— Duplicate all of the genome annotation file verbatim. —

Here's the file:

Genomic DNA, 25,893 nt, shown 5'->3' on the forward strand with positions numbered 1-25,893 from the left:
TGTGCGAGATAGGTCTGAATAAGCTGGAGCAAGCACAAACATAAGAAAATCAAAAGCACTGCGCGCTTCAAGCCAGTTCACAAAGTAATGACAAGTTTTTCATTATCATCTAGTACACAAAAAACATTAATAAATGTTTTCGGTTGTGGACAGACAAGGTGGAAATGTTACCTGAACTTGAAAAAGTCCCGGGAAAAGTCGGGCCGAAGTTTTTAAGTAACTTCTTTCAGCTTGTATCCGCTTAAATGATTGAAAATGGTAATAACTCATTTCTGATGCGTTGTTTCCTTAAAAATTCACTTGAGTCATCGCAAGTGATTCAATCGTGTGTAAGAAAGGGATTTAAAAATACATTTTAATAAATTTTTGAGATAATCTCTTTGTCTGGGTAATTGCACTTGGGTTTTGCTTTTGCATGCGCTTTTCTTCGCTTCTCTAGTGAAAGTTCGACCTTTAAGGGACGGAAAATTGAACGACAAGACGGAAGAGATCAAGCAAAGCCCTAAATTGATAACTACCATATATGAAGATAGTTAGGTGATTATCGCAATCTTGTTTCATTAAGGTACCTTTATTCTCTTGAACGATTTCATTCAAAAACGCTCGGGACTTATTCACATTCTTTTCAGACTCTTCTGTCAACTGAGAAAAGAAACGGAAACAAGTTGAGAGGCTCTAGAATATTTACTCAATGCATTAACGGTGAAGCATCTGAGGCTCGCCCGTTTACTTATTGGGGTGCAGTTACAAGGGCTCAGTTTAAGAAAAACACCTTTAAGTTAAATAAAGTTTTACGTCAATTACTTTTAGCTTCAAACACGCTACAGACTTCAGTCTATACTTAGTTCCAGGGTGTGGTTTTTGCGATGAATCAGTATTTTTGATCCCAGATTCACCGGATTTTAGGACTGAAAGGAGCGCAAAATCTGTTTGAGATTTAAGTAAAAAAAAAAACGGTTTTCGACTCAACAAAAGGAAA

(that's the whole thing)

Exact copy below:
Genomic DNA, 25,893 nt, shown 5'->3' on the forward strand with positions numbered 1-25,893 from the left:
TGTGCGAGATAGGTCTGAATAAGCTGGAGCAAGCACAAACATAAGAAAATCAAAAGCACTGCGCGCTTCAAGCCAGTTCACAAAGTAATGACAAGTTTTTCATTATCATCTAGTACACAAAAAACATTAATAAATGTTTTCGGTTGTGGACAGACAAGGTGGAAATGTTACCTGAACTTGAAAAAGTCCCGGGAAAAGTCGGGCCGAAGTTTTTAAGTAACTTCTTTCAGCTTGTATCCGCTTAAATGATTGAAAATGGTAATAACTCATTTCTGATGCGTTGTTTCCTTAAAAATTCACTTGAGTCATCGCAAGTGATTCAATCGTGTGTAAGAAAGGGATTTAAAAATACATTTTAATAAATTTTTGAGATAATCTCTTTGTCTGGGTAATTGCACTTGGGTTTTGCTTTTGCATGCGCTTTTCTTCGCTTCTCTAGTGAAAGTTCGACCTTTAAGGGACGGAAAATTGAACGACAAGACGGAAGAGATCAAGCAAAGCCCTAAATTGATAACTACCATATATGAAGATAGTTAGGTGATTATCGCAATCTTGTTTCATTAAGGTACCTTTATTCTCTTGAACGATTTCATTCAAAAACGCTCGGGACTTATTCACATTCTTTTCAGACTCTTCTGTCAACTGAGAAAAGAAACGGAAACAAGTTGAGAGGCTCTAGAATATTTACTCAATGCATTAACGGTGAAGCATCTGAGGCTCGCCCGTTTACTTATTGGGGTGCAGTTACAAGGGCTCAGTTTAAGAAAAACACCTTTAAGTTAAATAAAGTTTTACGTCAATTACTTTTAGCTTCAAACACGCTACAGACTTCAGTCTATACTTAGTTCCAGGGTGTGGTTTTTGCGATGAATCAGTATTTTTGATCCCAGATTCACCGGATTTTAGGACTGAAAGGAGCGCAAAATCTGTTTGAGATTTAAGTAAAAAAAAAAACGGTTTTCGACTCAACAAAAGGAAA